• Dropped support for Code Highlighter styleSets. It’s very easy to convert a styleSet to a JSON recipe, though
  • Fixed a bug in the white space’s rendering
  • Improved the white space’s rendering in Opera9.1
  • Added scope protection to all the Chili code
  • Tested with IE7, FF1.5, Opera9.1

Files

  • download all in a zip
  • read the manual
  • Examples (static)
  • Examples (dynamic)

Metaobjects 1.1 Released Today

The Metaobjects plugin is going to become a jQuery official plugin, starting from the next jQuery 1.1 release, due out in a week or so. Meanwhile I’ve come up with some improvements that I’m going to share with you, releasing a new version of Metaobjects.

Changes

  • Added a new option for selecting the metaobjects to process. The option name is “selector” and its value is a jQuery selector, which defaults to “object.metaobject”, i.e. an OBJECT element with a ‘metaobject’ class (the metaobject definition).

Example: process metaobjects selected by “object.bar”
$.metaobjects({selector: 'object.bar'});

  • Added the concept of metaparam for configuring options local to a metaobject. If a PARAM element is given the ‘metaparam’ id, then it is treated as a configuration element, not a metadata element. Either one or none of the PARAM elements can be a metaparam. Its name is needed but not used. A good choice could be ‘options’ or ‘configuration’, anyway the ‘metaparam’ id garantees that it won’t clash with a metadata name you might need.
  • Fixed a bug that didn’t allow metaobjects to add metadata to elements without a closing tag, like images (thanks to John Resig for pointing it out). Now this is possible by means of the ‘target’ metaparam option, whose value is a jQuery selector, which defaults to the parent of the metaobject. The selector takes the document as its context.

Example: add this metadata to all the elements selected by “img.foo”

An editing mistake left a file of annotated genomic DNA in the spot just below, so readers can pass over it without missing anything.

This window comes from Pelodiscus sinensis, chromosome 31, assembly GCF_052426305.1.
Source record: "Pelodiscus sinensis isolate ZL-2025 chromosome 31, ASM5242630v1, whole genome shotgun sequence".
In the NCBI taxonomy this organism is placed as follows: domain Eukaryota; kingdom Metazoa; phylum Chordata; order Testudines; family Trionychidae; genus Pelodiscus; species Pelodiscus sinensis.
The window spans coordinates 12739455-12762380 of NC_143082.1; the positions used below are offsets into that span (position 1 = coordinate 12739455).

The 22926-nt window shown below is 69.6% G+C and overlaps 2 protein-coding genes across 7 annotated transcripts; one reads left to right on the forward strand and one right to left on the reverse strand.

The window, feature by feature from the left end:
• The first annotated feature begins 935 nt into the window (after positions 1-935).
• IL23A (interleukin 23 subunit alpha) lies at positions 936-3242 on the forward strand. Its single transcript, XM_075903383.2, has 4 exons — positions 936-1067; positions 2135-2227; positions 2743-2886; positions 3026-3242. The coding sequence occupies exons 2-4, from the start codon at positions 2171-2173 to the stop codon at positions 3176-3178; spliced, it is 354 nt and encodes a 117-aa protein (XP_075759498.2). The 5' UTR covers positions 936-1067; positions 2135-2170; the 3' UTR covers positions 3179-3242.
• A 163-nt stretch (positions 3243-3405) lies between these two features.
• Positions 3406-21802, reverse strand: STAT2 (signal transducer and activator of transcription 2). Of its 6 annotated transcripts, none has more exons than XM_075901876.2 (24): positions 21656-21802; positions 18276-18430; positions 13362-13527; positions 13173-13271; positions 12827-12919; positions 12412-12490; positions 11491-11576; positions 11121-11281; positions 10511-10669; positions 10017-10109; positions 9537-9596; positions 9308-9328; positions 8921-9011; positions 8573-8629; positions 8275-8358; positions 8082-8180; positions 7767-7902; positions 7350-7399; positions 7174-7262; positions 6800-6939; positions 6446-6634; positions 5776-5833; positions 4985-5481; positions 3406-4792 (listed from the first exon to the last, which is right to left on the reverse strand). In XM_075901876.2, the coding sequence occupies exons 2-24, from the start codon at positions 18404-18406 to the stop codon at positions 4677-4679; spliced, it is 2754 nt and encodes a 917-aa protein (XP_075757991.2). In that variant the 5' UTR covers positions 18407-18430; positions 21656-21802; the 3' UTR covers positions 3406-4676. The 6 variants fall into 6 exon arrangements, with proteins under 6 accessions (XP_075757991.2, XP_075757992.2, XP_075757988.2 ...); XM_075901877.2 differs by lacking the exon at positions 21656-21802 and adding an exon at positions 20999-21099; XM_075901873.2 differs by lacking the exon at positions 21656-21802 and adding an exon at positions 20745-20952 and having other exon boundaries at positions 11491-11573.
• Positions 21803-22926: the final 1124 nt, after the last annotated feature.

Code of Metaobjects 1.1

/* =============================================================================== Metaobjects is a jQuery plugin for setting properties of DOM elements by means of metaobjects (OBJECT elements with a 'metaobject' class) ............................................................................... Copyright 2007 / Andrea Ercolino ------------------------------------------------------------------------------- LICENSE: http://www.opensource.org/licenses/mit-license.php UPDATES: http://noteslog.com/metaobjects/ =============================================================================== */ /** * The metadata is added to the XHTML page by means of metaobjects whose PARAM * elements define name/value pairs. The given 'value' attribute is evaluated and * added to the metaobject's parent as a property with the given 'name' attribute. * Finally the metaobject is removed from the DOM. * * Is possible to configure the target of a metaobject by means of a metaparam, * i.e. a PARAM element with a 'metaparam' id, (one for each metaobject). The name * of the metaparam is required, but currently not used, so it can be anything not * null, like 'options'. The value of the metaparam must be an object like this: * {target: selector}. The selector is a jQuery selector used for finding the * target inside the document. For example this is used for targeting all the * images in the current document * * * * @signature * |* jQuery *| $.metaobjects( * |* Object *| options = { * |* Element *| context: document, * |* Boolean *| clean: true, * |* String *| selector: "object.metaobject" * } * ) * * @type * jQuery * @name * $.metaobjects * @param * Object options = {context: document, clean: true, selector: "object.metaobject"} * @option * Element context The context where the metaobjects are * @option * Boolean clean True means 'remove metaobjects after processing' * @option * String selector The jQuery selector used for finding metaobjects to process * @cat * Plugins/Metadata * * @example * $.metaobjects(); * @desc * load meta data from all of the meta objects in the document and remove them * * @before * Hi There * ... * * *